Juneteenth Festival To Highlight Artists Of Color

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By Kassidy Arena, Iowa Public Radio 

The festival, called 515 Manifestival, will focus specifically on artists of color and other artists from marginalized groups, all across Iowa. This includes Black, brown and Asian artists as well as artists that identify within the LGBTQ+ community.

Buffy Jamison, who uses they/them pronouns, co-created the festival along with artist Indigo Morre. They said one reason it will take place on Juneteenth is because although the event is open for all artists of color, it has a Black focus.

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“During this time, for people of color especially, we know that these are the populations that were hardest hit by the pandemic. We know that these are the populations that have always been marginalized in this society, and it’s super important to have spaces for us that are specific to us,” Jamison said.

June 19, “Juneteenth,” commemorates slave emancipation. June is also Pride Month, they added.

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“It’s so incredibly important to have a space like that, especially in times like this. We know that in times of great grief, and in times of civil unrest, there usually is a huge cultural boom. And there’s a reason for that. It’s because art is therapeutic. Art is hope,” Jamison said. “It’s a form of getting out whatever emotions you need to get out, and without being judged for it.”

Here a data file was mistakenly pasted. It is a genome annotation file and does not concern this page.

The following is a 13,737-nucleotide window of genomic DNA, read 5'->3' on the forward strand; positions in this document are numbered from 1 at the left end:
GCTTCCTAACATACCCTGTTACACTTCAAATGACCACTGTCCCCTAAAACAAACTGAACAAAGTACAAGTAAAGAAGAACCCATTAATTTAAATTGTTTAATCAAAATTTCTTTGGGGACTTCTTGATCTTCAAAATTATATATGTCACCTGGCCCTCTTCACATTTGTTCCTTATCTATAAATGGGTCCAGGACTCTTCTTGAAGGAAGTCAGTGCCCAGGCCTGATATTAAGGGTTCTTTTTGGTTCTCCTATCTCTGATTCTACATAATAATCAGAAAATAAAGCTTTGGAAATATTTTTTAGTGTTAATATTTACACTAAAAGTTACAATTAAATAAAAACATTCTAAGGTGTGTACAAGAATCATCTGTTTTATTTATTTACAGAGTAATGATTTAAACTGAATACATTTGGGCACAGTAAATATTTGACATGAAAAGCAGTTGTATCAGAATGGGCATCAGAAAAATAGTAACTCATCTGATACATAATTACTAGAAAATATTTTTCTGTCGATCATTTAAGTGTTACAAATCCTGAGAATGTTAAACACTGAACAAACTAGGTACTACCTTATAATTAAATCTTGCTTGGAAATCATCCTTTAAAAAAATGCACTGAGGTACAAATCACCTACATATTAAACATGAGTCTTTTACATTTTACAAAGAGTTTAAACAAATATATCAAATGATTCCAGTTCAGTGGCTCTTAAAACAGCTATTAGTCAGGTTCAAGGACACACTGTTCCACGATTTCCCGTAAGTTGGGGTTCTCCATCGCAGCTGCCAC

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The Des Moines event will be free to attend and available both in person and virtually. Artists who participate will receive a free booth or platform to advertise and sell their art, in whatever form it comes in.

515 Manifest will also highlight more unconventional artwork from people of color, like tattoos, hair styles and even interior design.

Jamison said now is the time to support artists of color who were not considered essential workers during the height of the pandemic.

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“Giving artists this platform, and making it a free event is another way of giving them the opportunity to make money and the opportunity to be told by folks that yes, indeed, the arts are essential and are super important and always have been,” they said.

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